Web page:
This is my bedroom -- quite large, but I could really use a chest of drawers!
And, finally, the infamous bucket shower. After three weeks, it doesn´t even seem that strange.

Monday, January 25, 2010

Water, Water Everywhere

As you may have heard, the Sacred Valley is experiencing significant flooding. The rainy season is much worse than usual, apparently because of El NiƱo, and the devastation is significant. Today the government declared a state of emergency for the Cusco region.

Rest assured, we are all perfectly fine, as are our host families and their homes. However, the bridge between Pisac and Cusco collapsed last night, so it´s quite difficult for us to get to work. As a result, all of the volunteers in Pisac are being temporarily relocated to Cusco. We´re going to camp out in the home of Projects Abroad´s local director, who is on vacation.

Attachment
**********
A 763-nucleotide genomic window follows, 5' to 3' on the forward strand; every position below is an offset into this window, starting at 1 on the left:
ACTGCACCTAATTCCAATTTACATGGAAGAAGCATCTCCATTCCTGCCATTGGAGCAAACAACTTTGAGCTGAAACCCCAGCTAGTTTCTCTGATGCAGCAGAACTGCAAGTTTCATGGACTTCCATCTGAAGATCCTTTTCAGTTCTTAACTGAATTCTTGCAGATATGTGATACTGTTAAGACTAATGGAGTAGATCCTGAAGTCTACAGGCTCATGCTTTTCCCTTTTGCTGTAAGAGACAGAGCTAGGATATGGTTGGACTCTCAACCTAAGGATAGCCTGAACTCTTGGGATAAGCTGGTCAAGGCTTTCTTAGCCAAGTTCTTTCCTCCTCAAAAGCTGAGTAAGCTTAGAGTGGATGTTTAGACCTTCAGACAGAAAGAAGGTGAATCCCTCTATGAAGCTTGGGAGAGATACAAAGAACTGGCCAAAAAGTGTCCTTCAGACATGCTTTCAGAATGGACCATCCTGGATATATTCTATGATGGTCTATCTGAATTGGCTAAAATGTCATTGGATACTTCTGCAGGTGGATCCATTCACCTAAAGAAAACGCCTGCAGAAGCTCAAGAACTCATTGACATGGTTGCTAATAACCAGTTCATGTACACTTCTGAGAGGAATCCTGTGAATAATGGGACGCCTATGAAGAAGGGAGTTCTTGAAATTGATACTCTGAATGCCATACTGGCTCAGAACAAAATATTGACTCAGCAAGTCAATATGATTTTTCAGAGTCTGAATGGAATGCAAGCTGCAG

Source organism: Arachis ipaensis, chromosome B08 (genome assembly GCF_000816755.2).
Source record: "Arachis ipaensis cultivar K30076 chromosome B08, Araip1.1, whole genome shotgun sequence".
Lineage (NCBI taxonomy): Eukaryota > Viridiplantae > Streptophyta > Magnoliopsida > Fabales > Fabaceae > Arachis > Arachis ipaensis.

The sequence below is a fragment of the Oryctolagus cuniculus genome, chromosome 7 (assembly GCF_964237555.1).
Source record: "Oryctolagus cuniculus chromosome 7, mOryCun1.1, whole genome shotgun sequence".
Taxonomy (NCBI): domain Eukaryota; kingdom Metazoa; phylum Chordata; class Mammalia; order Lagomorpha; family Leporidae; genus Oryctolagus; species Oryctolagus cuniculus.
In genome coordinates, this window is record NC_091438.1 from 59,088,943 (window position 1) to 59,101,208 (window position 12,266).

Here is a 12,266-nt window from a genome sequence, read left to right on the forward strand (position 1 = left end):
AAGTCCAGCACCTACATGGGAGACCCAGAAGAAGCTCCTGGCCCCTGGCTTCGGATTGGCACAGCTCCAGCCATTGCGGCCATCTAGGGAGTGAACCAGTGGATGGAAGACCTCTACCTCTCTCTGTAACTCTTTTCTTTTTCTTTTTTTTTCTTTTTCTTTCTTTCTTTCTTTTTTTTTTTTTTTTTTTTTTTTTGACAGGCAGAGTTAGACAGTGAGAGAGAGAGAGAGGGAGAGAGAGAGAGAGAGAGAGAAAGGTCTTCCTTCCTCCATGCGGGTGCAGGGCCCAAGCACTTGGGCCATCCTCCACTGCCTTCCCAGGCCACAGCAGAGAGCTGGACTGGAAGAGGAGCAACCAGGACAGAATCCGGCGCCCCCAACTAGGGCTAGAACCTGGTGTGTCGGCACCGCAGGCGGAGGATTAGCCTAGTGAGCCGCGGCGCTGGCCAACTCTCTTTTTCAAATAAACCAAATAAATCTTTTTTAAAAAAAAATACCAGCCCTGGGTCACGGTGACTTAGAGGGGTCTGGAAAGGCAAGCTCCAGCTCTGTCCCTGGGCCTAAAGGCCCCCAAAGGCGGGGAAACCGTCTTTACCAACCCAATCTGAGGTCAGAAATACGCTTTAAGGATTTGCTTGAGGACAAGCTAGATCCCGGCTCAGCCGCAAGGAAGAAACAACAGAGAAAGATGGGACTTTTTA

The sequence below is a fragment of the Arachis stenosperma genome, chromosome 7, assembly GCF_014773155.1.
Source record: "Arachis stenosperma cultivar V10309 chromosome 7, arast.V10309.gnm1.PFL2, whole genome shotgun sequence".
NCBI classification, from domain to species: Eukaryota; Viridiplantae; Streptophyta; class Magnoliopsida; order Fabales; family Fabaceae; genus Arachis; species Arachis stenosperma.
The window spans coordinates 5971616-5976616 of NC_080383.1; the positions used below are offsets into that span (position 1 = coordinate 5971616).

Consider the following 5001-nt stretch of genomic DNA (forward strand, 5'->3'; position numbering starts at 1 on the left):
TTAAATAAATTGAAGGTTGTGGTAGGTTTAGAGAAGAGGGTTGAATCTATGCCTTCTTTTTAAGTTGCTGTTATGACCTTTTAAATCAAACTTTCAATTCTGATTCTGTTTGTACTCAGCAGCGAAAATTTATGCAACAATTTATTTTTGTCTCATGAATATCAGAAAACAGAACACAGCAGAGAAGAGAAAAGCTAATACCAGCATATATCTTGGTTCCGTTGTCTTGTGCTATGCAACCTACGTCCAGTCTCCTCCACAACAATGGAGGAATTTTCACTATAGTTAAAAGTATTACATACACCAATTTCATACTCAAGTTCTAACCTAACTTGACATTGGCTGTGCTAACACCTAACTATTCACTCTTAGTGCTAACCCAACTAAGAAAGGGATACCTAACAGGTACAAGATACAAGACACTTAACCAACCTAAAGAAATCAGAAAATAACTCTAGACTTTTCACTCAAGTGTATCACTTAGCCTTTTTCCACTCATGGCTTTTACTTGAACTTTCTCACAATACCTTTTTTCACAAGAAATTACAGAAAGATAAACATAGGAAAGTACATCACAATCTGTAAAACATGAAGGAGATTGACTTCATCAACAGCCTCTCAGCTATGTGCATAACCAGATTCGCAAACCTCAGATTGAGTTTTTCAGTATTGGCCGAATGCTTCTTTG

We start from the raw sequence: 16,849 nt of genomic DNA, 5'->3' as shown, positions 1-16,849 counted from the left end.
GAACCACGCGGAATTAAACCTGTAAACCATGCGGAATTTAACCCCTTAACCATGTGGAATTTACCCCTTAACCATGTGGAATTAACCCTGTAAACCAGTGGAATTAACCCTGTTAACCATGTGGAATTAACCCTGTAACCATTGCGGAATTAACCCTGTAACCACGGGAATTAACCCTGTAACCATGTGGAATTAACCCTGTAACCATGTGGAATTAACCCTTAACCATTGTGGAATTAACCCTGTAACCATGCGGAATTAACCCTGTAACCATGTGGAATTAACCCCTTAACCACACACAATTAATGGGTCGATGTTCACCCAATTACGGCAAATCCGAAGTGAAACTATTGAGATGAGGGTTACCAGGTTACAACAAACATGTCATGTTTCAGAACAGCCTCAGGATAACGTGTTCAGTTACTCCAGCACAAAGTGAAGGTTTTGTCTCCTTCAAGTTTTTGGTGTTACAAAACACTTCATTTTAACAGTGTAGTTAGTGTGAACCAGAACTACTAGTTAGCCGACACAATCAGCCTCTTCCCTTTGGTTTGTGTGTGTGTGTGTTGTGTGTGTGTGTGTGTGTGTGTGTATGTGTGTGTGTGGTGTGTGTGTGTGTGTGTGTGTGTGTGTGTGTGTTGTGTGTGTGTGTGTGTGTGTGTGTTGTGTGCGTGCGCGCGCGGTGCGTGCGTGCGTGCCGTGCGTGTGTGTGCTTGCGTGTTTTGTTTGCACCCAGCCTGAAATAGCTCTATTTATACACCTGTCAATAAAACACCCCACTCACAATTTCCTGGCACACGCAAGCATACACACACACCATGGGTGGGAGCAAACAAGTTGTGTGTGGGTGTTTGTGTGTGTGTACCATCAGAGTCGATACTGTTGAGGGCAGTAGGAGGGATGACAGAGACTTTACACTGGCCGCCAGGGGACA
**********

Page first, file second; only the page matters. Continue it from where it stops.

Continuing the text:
At this point, we are planning to return to Pisac on Thursday evening, when our school week is finished. It depends on the weather, however, because the transportation situation will worsen if the rain continues.

I´ll continue to post updates as I can. If you want quick reassurance, feel free to call my Peruvian phone.

Sunday, January 24, 2010

Yes, It´s True

I have a family of guinea pigs in my kitchen. They eat the kitchen scraps and wait their turn to become dinner. Sometimes I think, ¨Dude, stop eating! You´re going to be next!¨

Saturday, January 23, 2010

Happy Travels: Sacred Valley Fun Facts

Hello, friends and family! Here I am in Peru, continuing my journey with Ashley. This is a photo of me in the Plaza de Armas in Cusco, the hub of the Sacred Valley region.

Since arriving in Peru, I´ve learned many things about Amerindian culture, and Ashley asked me to share a few fun facts.

First: In the Sacred Valley, a rainbow signifies that the gods are communicating with Pacha Mama (mother earth). Many older people won´t talk when a rainbow is out, because they don´t want to interrupt.